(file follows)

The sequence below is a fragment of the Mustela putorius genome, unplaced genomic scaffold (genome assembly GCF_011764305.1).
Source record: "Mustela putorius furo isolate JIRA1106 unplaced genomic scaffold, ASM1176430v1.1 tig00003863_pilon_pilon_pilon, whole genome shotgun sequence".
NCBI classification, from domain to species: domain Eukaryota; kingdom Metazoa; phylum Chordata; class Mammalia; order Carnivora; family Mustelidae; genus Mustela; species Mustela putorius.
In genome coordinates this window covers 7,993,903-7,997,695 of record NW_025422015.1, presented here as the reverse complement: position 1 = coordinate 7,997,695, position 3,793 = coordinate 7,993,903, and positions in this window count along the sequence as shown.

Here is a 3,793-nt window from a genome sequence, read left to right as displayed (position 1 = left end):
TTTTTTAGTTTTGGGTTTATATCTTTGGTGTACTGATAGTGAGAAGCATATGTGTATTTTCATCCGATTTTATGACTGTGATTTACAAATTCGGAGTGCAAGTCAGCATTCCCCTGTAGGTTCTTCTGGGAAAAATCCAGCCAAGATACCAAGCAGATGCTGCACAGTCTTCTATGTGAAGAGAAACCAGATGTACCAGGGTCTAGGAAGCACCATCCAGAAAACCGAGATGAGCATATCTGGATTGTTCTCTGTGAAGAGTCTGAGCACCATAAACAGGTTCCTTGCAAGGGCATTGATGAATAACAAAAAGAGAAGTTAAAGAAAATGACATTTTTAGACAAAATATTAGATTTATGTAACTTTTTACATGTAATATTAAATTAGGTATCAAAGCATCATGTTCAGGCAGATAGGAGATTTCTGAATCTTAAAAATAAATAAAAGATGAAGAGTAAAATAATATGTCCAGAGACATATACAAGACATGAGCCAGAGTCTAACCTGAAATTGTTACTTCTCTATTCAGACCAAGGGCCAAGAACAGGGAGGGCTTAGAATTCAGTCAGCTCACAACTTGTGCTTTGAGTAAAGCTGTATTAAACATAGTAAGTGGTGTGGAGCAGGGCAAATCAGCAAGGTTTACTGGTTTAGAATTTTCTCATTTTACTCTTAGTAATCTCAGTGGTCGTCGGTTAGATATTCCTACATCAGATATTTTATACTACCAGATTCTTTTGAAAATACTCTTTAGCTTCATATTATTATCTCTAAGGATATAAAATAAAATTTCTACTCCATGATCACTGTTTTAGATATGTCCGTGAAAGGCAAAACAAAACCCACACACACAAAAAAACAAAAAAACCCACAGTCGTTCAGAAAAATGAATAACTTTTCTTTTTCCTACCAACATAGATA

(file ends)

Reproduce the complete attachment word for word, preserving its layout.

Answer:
The sequence below is a fragment of the Mustela putorius genome, unplaced genomic scaffold (genome assembly GCF_011764305.1).
Source record: "Mustela putorius furo isolate JIRA1106 unplaced genomic scaffold, ASM1176430v1.1 tig00003863_pilon_pilon_pilon, whole genome shotgun sequence".
NCBI classification, from domain to species: domain Eukaryota; kingdom Metazoa; phylum Chordata; class Mammalia; order Carnivora; family Mustelidae; genus Mustela; species Mustela putorius.
In genome coordinates this window covers 7,993,903-7,997,695 of record NW_025422015.1, presented here as the reverse complement: position 1 = coordinate 7,997,695, position 3,793 = coordinate 7,993,903, and positions in this window count along the sequence as shown.

Here is a 3,793-nt window from a genome sequence, read left to right as displayed (position 1 = left end):
TTTTTTAGTTTTGGGTTTATATCTTTGGTGTACTGATAGTGAGAAGCATATGTGTATTTTCATCCGATTTTATGACTGTGATTTACAAATTCGGAGTGCAAGTCAGCATTCCCCTGTAGGTTCTTCTGGGAAAAATCCAGCCAAGATACCAAGCAGATGCTGCACAGTCTTCTATGTGAAGAGAAACCAGATGTACCAGGGTCTAGGAAGCACCATCCAGAAAACCGAGATGAGCATATCTGGATTGTTCTCTGTGAAGAGTCTGAGCACCATAAACAGGTTCCTTGCAAGGGCATTGATGAATAACAAAAAGAGAAGTTAAAGAAAATGACATTTTTAGACAAAATATTAGATTTATGTAACTTTTTACATGTAATATTAAATTAGGTATCAAAGCATCATGTTCAGGCAGATAGGAGATTTCTGAATCTTAAAAATAAATAAAAGATGAAGAGTAAAATAATATGTCCAGAGACATATACAAGACATGAGCCAGAGTCTAACCTGAAATTGTTACTTCTCTATTCAGACCAAGGGCCAAGAACAGGGAGGGCTTAGAATTCAGTCAGCTCACAACTTGTGCTTTGAGTAAAGCTGTATTAAACATAGTAAGTGGTGTGGAGCAGGGCAAATCAGCAAGGTTTACTGGTTTAGAATTTTCTCATTTTACTCTTAGTAATCTCAGTGGTCGTCGGTTAGATATTCCTACATCAGATATTTTATACTACCAGATTCTTTTGAAAATACTCTTTAGCTTCATATTATTATCTCTAAGGATATAAAATAAAATTTCTACTCCATGATCACTGTTTTAGATATGTCCGTGAAAGGCAAAACAAAACCCACACACACAAAAAAACAAAAAAACCCACAGTCGTTCAGAAAAATGAATAACTTTTCTTTTTCCTACCAACATAGATA